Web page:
Mushfiqur Rahim is hurting. Physically, after a Duanne Olivier bouncer that crashed into his helmet and emotionally, after copping the blame for Bangladesh’s worst Test defeat to South Africa and overall limp showing in the series.
Despite the pain, Mushfiqur insisted he has no plans to step down as Test skipper and will let the Bangladesh Cricket Board (BCB) decide whether he is fit for the role.
“When the team does really well, all the credit goes to the management and when we are not doing really well, all the blame comes to the captain. I can take it,” Mushfiqur said after the Bloemfontein Test.
“Obviously all the blame comes to me being the captain. The board will decide about me, since there’s a lot of time before the next Test series. It is not about what I want. I can’t decide to stay as captain, neither can I leave it. The board has to take the decision and I am sure they will take a good one for the team. Country comes first, not the individual.”
Mushfiqur was appointed Bangladesh’s all-format captain in 2011, attempted to resign from the limited-overs roles in May 2013 but was convinced to stay on and was then replaced as ODI captain in September 2014 by Mashrafe Mortaza. The six years of varying leadership experience Mushfiqur has to his name has made him realise something about taking charge of a team like Bangladesh: it’s not easy.
“Captaincy is always challenging, more so in a team like ours. We are ranked No. 9 or 10 always, so there’s a lot of pressure playing against top sides. The last two Tests didn’t go as the last couple of years have gone,” he said.
While Bangladesh were not necessarily expected to win in South Africa, their form over the last few months – especially at home – suggested they would put up more of a fight. But they didn’t give themselves the chance when they chose to bowl first on flat pitches, twice.
Both times, Mushfiqur explained the decision as being based on the hope that his attack would get to make use of any early moisture or movement but both times, it was obvious there wasn’t much of either on offer. BCB president Nazmul Hassan said he was “surprised,” by Mushfiqur’s decision and though the captain is willing to admit he may have got it wrong, he wants the chance to make things right.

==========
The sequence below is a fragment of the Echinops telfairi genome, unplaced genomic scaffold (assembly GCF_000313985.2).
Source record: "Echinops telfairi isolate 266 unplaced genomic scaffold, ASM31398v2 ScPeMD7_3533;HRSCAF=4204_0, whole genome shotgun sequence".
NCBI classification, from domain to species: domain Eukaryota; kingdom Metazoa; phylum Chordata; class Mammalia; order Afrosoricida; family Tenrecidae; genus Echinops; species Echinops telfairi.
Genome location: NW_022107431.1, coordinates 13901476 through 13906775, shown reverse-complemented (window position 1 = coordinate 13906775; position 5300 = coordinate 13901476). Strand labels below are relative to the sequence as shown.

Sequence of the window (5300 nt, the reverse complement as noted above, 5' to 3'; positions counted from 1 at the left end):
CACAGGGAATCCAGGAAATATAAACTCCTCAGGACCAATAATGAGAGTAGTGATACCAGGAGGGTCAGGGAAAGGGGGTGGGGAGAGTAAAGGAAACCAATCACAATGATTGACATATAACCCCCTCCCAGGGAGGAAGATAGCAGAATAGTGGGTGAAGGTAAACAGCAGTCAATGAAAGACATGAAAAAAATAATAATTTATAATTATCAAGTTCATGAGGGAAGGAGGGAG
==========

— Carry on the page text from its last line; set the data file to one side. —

“The blame is coming at me, because I decided to field first in both Tests. Maybe I haven’t been leading properly and that’s why the team isn’t doing well. This is why I am saying that I should be given opportunity to correct my mistakes,” Mushfiqur said. “I haven’t heard anything from them [BCB]. I said it honestly and if it hurt someone, I have to say sorry. I don’t want to be the reason for the team’s bad result. I always tried to inspire the team, and lead from the front. I am also a human being, and I am bound to make mistakes.”
Mushfiqur would not be drawn into detailing how much of a say the coach, Chandika Hathurusingha had on decision-making, instead deflecting by insisting the camp was democratic. “Everyone tries to give their opinion. We take decisions collectively. It is not any person’s team. Everyone has a say in selection and plans, which I try to execute in the field,” he said.
He also would not say what his relationship with Hathurusingha, which is though to be strained, is like. “It is better to ask him because I am always trying my level best,” Mushfiqur said. “The team management also try to do their best.”
And so do the players. Mushfiqur was at pains to point that they had a very strong motivation not to go down in the manner they did.
“Everyone gives their 100 percent but not all can be successful. I think we all tried. It is not a club game; we are playing for the country. We don’t want to lose the respect that we gained over the last four years,” he said.
Asked whether the batting or bowling let him down more, Mushfiqur said he was equally disappointed in both departments.
“I think it is both. There was not a lot of pace and movement in these wickets. But our bowlers, I felt, were good enough to bowl more consistently. I wasn’t worried about the outcome but I wanted to see them do the process right. I think they bowled well towards the latter part of the innings. We have a lot to learn from these Tests,” he said.
Faf du Plessis had some sympathy for his opposite number, especially because Mushfiqur did not have the resources at his disposal to properly challenge South Africa.
“You look at the two different styles of teams. Bangladesh don’t have tall bowlers. In these conditions you need bowlers who are a bit taller and who can get a bit more bounce. Bounce and pace is what you need when you go to South Africa or Australia,” du Plessis said.
But he also pointed the finger at the Bangladesh players, who did not even apply basics.
“Then there’s control. That was lacking from Bangladesh in this series. As a batting unit, we felt that every over there was a boundary you could score, so control is very important,” du Plessis said.